24 April 2007

Benefits and Work has obtained a copy of the new DLA claim pack due to be adopted nationally from 30th April 2007. Whilst the claim pack is not as claimant unfriendly as the original Bootle and Manchester pilot there are still numerous potential pitfalls and areas for concern. We alert you to some of these below, along with publishing nine sample pages from the new pack. We'll be publishing page-by-page guides to completing the new pack on physical and mental health grounds in the next few weeks.

Length of form
One of the most immediately noticeable things about the new pack is that it's bigger. In fact, it has almost 25% more pages, up from 38 to 47 pages. This is in spite of Maria Eagle, the then Parliamentary Under-Secretary of State for Work and Pensions, claiming back in 2002 that the DWP were aiming to introduce a shorter DLA claim pack in line with the shortened AA pack.

Number of small boxes
The next most noticeable thing is the fact that there are now literally hundreds of small boxes to tick, write numbers in or choose to leave blank. For example, on most pages relating to care needs you have to complete as many sets of three boxes as apply to you. The first box in each set is a tick box to say that you need help with a particular activity, then there is a box to say how often and a further box to say how long each time.

So, for washing, bathing and showering, for example there are six sets of 3 boxes covering:

help to look after my appearance or hygiene
encouraging to look after my appearance or hygiene
help to wash and dry myself
help to get in and out of the bath
help to use a shower
encouraging or reminding about washing, bathing, showering or drying

There is then a further box to say how many days a week this applies.

Below this you are asked if there is anything else you want to say about the help you need and the difficulty you have with the activity, with Yes and No tick boxes and then a six line box for further information.

As little detailed input as possible
The current form is undoubtedly an improvement on the original Bootle and Manchester pilot form. The original had a box on most pages to allow you to write about problems you had with using aids and appliances but no space for writing about how your condition affects you. The new form has a box at the bottom of most care related pages which asks:


'Is there anything else you want to tell us about the help you need or the difficulty you have with . . .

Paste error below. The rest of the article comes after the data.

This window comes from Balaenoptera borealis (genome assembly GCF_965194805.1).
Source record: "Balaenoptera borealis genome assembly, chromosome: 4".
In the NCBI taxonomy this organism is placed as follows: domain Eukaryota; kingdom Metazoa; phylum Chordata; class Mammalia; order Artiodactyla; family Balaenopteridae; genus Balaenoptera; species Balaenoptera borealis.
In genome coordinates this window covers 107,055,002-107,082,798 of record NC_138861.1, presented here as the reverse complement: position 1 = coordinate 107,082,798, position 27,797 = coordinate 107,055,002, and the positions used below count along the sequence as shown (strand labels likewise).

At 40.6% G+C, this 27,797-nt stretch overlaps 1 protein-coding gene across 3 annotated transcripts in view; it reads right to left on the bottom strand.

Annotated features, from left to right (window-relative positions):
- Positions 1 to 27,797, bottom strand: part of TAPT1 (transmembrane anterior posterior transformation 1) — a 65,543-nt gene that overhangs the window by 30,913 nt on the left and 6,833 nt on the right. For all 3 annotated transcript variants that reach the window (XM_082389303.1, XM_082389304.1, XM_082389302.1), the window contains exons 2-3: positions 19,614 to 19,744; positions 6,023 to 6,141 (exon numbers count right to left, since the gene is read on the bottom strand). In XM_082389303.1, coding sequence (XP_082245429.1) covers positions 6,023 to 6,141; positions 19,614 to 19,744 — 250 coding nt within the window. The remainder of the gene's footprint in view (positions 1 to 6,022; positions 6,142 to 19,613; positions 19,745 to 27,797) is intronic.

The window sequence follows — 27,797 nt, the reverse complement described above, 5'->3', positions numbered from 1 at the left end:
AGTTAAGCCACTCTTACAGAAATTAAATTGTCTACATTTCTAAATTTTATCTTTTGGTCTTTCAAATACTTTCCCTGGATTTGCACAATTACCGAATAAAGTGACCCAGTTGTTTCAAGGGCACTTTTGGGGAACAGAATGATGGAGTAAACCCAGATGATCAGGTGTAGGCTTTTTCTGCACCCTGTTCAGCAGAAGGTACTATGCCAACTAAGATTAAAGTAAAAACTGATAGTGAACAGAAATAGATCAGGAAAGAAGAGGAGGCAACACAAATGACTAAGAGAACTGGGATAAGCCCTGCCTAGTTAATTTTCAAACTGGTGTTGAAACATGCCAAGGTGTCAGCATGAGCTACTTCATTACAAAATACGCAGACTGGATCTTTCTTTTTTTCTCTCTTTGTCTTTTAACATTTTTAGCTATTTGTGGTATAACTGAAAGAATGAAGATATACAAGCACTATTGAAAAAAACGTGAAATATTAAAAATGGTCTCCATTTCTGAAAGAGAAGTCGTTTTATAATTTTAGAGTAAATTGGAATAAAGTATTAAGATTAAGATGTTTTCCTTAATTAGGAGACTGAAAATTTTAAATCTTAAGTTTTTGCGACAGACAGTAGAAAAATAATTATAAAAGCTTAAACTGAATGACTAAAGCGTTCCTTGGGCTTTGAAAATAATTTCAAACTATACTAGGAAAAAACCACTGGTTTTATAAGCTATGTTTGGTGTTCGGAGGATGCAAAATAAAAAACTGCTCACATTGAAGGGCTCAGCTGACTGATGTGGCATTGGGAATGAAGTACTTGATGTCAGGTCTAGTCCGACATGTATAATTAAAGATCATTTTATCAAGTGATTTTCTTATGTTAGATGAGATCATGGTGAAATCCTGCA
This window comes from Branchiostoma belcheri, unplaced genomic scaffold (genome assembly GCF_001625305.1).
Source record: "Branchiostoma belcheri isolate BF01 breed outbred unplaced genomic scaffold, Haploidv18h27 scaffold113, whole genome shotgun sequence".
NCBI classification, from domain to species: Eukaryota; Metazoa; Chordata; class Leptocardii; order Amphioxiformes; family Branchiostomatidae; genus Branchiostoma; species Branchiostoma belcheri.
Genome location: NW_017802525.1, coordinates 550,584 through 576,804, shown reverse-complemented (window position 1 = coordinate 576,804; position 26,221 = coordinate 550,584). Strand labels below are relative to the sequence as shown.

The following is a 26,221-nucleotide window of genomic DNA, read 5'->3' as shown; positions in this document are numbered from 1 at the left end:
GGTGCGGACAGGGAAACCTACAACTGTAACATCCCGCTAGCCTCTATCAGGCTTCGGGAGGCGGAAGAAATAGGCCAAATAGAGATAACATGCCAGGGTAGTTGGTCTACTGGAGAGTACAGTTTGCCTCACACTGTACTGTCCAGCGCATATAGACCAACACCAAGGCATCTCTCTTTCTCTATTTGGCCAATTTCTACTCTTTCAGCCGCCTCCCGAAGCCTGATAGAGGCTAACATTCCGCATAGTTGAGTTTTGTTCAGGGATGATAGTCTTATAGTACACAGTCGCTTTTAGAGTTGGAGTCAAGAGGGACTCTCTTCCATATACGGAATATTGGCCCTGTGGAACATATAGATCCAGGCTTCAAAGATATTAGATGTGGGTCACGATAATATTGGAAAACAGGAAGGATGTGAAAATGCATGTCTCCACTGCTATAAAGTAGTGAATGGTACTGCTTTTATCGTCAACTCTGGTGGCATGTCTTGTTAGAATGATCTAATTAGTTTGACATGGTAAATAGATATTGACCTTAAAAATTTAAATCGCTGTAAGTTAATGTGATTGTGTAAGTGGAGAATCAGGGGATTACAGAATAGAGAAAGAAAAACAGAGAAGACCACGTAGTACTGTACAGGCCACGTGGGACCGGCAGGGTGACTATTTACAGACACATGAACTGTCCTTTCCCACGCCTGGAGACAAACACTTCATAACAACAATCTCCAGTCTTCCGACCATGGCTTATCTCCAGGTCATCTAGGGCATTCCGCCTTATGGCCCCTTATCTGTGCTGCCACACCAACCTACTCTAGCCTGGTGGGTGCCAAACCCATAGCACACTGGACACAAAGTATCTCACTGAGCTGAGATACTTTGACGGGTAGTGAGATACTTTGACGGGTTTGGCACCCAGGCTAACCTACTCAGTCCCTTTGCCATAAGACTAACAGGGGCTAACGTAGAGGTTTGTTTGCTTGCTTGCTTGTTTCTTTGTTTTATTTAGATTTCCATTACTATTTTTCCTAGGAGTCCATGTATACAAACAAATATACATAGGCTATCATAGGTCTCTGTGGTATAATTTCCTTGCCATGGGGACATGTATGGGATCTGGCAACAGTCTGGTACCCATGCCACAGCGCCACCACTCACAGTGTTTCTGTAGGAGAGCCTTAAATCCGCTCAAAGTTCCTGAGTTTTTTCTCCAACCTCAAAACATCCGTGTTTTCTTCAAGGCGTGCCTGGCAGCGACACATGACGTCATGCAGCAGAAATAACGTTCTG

There is then a tick box for Yes with the instruction 'Tell us in the box below, and a tick box for No with the instruction 'Go to question . . .

There is thus no pressure on you to add any additional information: It would be possible to complete most of the care section of the pack simply by ticking boxes and writing numbers in boxes. From an administrative point of view this speeds up the processing of forms considerably, but it is doubtful how accurate decisions based on such scant information are likely to be.

For example, in relation to supervision during the day, you could simply tick one of the following boxes:

I may be a danger to myself or others; or
I am at risk of self-neglect;
I am at risk of self harm

and give no further details except for stating how long you can be safely left (a loaded question in itself) and for how many days a week this applies. With no details or examples of the danger you pose to others or to yourself, it would be extremely easy for your claim based on supervision needs to be rejected.

More claim pack only decisions, fewer successful appeals
An obvious solution to this potential lack of detailed evidence would be for the decision maker to collect more by phoning the claimant. However, relying on the decision maker to ask the right questions and record your answers accurately would be taking a big risk. Moreover, the DWP says that more decisions are made based on the claim pack alone under the new system: in other words the decision maker is less likely to contact you under the new system than they were under the old.

In addition, again according to the DWP, fewer appeals are lodged when the new claim pack is used and those who do appeal are less likely to be successful. We don't yet know why this is. But it may be that claimants who are lulled into believing that they can make an effective claim simply by ticking boxes and adding a few numbers are less likely to seek help from an advice agency with completing the form and thus are less likely to know where to get support for an appeal.

No epilepsy page
There is no longer a page devoted to dizzy spell, blackouts, fits, seizures'. The pages in relation to 'supervision from another person' during the day and 'someone to watch over you' at night refer to 'dizzy spells, blackouts or fits'. But there is no structured page which invites claimants to give details of the type, frequency or duration of their fits.